Published on:

Officials Reject Letter Grades for Orange County Restaurants


The Orange County Board of Supervisors has rejected their own health department and grand jury’s recommendations that Orange County restaurants adopt either a color coded system or a letter-grade system to let consumers know how their establishment scored on their last inspection. According to this news report in The Orange County Register, county supervisors voted down the changes saying that they could burden restaurant owners with added costs during this period of economic crisis. Supervisors also said the county’s existing system is “doing a good job” at protecting local diners safe from food borne illnesses.

What was this big financial burden on the restaurants as a result of these changes? It would have increased the payment by no more than $7 a year for the biggest restaurants! It is a shame that the supervisors voted against both a color-coded and a letter grade system. As an Orange County personal injury attorney who has represented numerous victims of food borne illnesses over the years, I know that the current system of displaying inspection placards outside the restaurant has been woefully inadequate when it comes to preventing food borne illnesses. A color-coded or letter-grade system would definitely have been more effective and user-friendly.

Over the last two years or so, we have seen the largest outbreaks of food-borne illness in our country’s history. Some of the contaminated products have included lettuce, spinach, beef, chicken, peanut butter and even candy. Salmonella and e-coli infections have seriously sickened and even killed many across the country. To say that $7 a year would burden these restaurants is extremely inconsiderate on the part of a board that was elected to serve the residents of Orange County.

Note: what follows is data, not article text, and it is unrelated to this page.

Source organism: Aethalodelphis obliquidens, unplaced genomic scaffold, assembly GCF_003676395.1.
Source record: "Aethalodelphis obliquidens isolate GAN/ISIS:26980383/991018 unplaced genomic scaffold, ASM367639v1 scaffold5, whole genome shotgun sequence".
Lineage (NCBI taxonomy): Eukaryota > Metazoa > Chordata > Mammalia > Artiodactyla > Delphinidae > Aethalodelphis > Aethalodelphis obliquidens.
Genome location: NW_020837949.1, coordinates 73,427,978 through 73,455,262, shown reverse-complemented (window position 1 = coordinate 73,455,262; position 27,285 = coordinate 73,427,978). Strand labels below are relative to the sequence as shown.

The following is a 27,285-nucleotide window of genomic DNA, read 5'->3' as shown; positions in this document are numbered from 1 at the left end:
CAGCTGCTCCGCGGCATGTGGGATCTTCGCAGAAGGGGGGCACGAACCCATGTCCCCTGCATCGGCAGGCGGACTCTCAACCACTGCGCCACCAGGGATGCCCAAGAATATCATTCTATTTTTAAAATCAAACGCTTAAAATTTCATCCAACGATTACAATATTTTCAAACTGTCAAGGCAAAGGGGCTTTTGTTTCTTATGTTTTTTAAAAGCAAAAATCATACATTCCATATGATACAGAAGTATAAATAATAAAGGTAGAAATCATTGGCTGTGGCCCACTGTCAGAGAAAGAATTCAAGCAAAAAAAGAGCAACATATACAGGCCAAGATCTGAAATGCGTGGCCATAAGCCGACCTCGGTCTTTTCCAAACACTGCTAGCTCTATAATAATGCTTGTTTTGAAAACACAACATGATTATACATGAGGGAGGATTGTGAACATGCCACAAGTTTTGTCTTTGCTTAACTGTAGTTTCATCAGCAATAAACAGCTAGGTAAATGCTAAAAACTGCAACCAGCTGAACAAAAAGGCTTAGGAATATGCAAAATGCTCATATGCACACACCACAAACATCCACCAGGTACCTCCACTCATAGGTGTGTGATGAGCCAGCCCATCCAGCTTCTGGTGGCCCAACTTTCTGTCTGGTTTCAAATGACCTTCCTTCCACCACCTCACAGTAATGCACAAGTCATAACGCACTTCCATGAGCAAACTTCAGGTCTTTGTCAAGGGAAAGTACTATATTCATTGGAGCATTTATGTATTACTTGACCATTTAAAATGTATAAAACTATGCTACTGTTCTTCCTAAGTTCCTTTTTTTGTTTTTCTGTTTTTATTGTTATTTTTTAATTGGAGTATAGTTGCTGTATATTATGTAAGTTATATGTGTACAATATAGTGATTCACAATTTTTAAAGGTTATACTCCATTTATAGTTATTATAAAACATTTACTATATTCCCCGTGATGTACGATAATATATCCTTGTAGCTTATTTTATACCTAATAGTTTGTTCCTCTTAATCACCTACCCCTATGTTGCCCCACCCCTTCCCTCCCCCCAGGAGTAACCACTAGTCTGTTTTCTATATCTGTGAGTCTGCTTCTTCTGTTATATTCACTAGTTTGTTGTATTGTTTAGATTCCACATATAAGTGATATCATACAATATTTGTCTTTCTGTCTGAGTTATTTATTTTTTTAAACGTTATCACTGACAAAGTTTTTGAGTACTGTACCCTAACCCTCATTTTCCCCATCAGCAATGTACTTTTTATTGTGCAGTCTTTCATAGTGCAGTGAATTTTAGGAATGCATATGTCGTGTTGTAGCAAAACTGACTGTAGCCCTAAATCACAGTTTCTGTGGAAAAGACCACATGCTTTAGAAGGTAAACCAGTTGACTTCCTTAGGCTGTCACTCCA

Consider these numbers. An Orange County Register investigation recently found more than 20,000 major food safety violations in 2007 – ranging from lack of hot water to vermin infestations – in some of Orange County’s 13,173 restaurants, supermarkets, convenience stores and other food venues. The Register also reported that many restaurants with numerous violations operated without the public even knowing about the poor health inspection scores.

It’s time the Orange County Board of Supervisors put public safety first. Food safety is an important issue and often overlooked. I know of clients who may not have walked into a restaurant and gotten sick had they known about the number of violations that restaurant had. Lack of knowledge is a dangerous thing and that a county board of supervisors is refusing to empower the public with information they need to know, is simply shameful.

Contact Information